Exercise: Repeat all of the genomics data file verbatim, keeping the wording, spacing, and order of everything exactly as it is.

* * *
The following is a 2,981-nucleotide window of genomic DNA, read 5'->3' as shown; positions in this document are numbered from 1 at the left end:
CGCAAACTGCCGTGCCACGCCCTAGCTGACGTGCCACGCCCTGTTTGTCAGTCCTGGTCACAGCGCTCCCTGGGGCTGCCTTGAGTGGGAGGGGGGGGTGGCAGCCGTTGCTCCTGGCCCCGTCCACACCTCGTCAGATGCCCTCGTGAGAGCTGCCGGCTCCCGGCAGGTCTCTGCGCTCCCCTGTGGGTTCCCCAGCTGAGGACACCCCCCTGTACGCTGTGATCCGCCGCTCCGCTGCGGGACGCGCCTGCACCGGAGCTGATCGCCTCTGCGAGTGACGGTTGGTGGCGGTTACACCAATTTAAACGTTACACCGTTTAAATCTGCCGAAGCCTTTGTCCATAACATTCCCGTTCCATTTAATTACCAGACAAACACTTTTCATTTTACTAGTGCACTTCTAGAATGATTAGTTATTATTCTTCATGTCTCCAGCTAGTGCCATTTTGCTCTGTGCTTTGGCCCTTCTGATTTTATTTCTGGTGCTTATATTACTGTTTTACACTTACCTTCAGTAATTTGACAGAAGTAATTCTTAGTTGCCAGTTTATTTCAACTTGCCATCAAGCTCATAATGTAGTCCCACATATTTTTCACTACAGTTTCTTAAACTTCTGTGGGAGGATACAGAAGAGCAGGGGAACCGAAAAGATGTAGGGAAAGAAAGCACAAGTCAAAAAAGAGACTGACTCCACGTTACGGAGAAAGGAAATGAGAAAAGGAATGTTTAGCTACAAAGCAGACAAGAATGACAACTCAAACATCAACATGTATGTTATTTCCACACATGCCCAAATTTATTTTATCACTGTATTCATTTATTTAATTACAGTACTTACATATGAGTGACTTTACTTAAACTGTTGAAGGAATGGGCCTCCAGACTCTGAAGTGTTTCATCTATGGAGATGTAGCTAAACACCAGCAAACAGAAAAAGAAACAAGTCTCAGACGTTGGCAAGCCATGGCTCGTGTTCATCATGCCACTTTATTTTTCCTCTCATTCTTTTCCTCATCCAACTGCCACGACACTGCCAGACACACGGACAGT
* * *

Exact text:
The following is a 2,981-nucleotide window of genomic DNA, read 5'->3' as shown; positions in this document are numbered from 1 at the left end:
CGCAAACTGCCGTGCCACGCCCTAGCTGACGTGCCACGCCCTGTTTGTCAGTCCTGGTCACAGCGCTCCCTGGGGCTGCCTTGAGTGGGAGGGGGGGGTGGCAGCCGTTGCTCCTGGCCCCGTCCACACCTCGTCAGATGCCCTCGTGAGAGCTGCCGGCTCCCGGCAGGTCTCTGCGCTCCCCTGTGGGTTCCCCAGCTGAGGACACCCCCCTGTACGCTGTGATCCGCCGCTCCGCTGCGGGACGCGCCTGCACCGGAGCTGATCGCCTCTGCGAGTGACGGTTGGTGGCGGTTACACCAATTTAAACGTTACACCGTTTAAATCTGCCGAAGCCTTTGTCCATAACATTCCCGTTCCATTTAATTACCAGACAAACACTTTTCATTTTACTAGTGCACTTCTAGAATGATTAGTTATTATTCTTCATGTCTCCAGCTAGTGCCATTTTGCTCTGTGCTTTGGCCCTTCTGATTTTATTTCTGGTGCTTATATTACTGTTTTACACTTACCTTCAGTAATTTGACAGAAGTAATTCTTAGTTGCCAGTTTATTTCAACTTGCCATCAAGCTCATAATGTAGTCCCACATATTTTTCACTACAGTTTCTTAAACTTCTGTGGGAGGATACAGAAGAGCAGGGGAACCGAAAAGATGTAGGGAAAGAAAGCACAAGTCAAAAAAGAGACTGACTCCACGTTACGGAGAAAGGAAATGAGAAAAGGAATGTTTAGCTACAAAGCAGACAAGAATGACAACTCAAACATCAACATGTATGTTATTTCCACACATGCCCAAATTTATTTTATCACTGTATTCATTTATTTAATTACAGTACTTACATATGAGTGACTTTACTTAAACTGTTGAAGGAATGGGCCTCCAGACTCTGAAGTGTTTCATCTATGGAGATGTAGCTAAACACCAGCAAACAGAAAAAGAAACAAGTCTCAGACGTTGGCAAGCCATGGCTCGTGTTCATCATGCCACTTTATTTTTCCTCTCATTCTTTTCCTCATCCAACTGCCACGACACTGCCAGACACACGGACAGT